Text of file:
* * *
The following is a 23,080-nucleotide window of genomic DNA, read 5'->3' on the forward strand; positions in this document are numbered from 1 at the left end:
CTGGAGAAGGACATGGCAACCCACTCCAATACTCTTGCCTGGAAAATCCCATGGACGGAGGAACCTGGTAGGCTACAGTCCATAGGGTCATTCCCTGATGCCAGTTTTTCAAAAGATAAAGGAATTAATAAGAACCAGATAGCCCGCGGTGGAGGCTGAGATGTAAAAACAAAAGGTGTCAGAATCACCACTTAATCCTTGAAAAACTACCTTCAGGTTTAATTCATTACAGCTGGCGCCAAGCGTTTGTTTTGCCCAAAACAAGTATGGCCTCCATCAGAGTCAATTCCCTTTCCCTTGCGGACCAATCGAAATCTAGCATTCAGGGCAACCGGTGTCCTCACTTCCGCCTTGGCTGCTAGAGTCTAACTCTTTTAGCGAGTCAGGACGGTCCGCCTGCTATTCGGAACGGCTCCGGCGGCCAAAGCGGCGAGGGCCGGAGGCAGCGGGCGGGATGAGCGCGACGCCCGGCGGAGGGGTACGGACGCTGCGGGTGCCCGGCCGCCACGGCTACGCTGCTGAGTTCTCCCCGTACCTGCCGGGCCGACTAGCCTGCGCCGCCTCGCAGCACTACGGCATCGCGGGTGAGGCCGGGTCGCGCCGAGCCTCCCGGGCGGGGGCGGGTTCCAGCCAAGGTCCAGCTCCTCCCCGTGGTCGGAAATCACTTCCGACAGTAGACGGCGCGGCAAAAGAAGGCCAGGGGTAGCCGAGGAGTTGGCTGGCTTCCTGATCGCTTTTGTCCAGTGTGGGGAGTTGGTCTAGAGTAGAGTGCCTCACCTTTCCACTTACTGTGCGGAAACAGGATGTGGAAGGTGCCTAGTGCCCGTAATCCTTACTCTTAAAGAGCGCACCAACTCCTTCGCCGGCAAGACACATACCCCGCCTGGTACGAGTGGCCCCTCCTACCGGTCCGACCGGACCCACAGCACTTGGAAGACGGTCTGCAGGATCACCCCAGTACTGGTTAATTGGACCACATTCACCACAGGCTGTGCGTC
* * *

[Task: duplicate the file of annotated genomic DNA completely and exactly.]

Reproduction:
The following is a 23,080-nucleotide window of genomic DNA, read 5'->3' on the forward strand; positions in this document are numbered from 1 at the left end:
CTGGAGAAGGACATGGCAACCCACTCCAATACTCTTGCCTGGAAAATCCCATGGACGGAGGAACCTGGTAGGCTACAGTCCATAGGGTCATTCCCTGATGCCAGTTTTTCAAAAGATAAAGGAATTAATAAGAACCAGATAGCCCGCGGTGGAGGCTGAGATGTAAAAACAAAAGGTGTCAGAATCACCACTTAATCCTTGAAAAACTACCTTCAGGTTTAATTCATTACAGCTGGCGCCAAGCGTTTGTTTTGCCCAAAACAAGTATGGCCTCCATCAGAGTCAATTCCCTTTCCCTTGCGGACCAATCGAAATCTAGCATTCAGGGCAACCGGTGTCCTCACTTCCGCCTTGGCTGCTAGAGTCTAACTCTTTTAGCGAGTCAGGACGGTCCGCCTGCTATTCGGAACGGCTCCGGCGGCCAAAGCGGCGAGGGCCGGAGGCAGCGGGCGGGATGAGCGCGACGCCCGGCGGAGGGGTACGGACGCTGCGGGTGCCCGGCCGCCACGGCTACGCTGCTGAGTTCTCCCCGTACCTGCCGGGCCGACTAGCCTGCGCCGCCTCGCAGCACTACGGCATCGCGGGTGAGGCCGGGTCGCGCCGAGCCTCCCGGGCGGGGGCGGGTTCCAGCCAAGGTCCAGCTCCTCCCCGTGGTCGGAAATCACTTCCGACAGTAGACGGCGCGGCAAAAGAAGGCCAGGGGTAGCCGAGGAGTTGGCTGGCTTCCTGATCGCTTTTGTCCAGTGTGGGGAGTTGGTCTAGAGTAGAGTGCCTCACCTTTCCACTTACTGTGCGGAAACAGGATGTGGAAGGTGCCTAGTGCCCGTAATCCTTACTCTTAAAGAGCGCACCAACTCCTTCGCCGGCAAGACACATACCCCGCCTGGTACGAGTGGCCCCTCCTACCGGTCCGACCGGACCCACAGCACTTGGAAGACGGTCTGCAGGATCACCCCAGTACTGGTTAATTGGACCACATTCACCACAGGCTGTGCGTC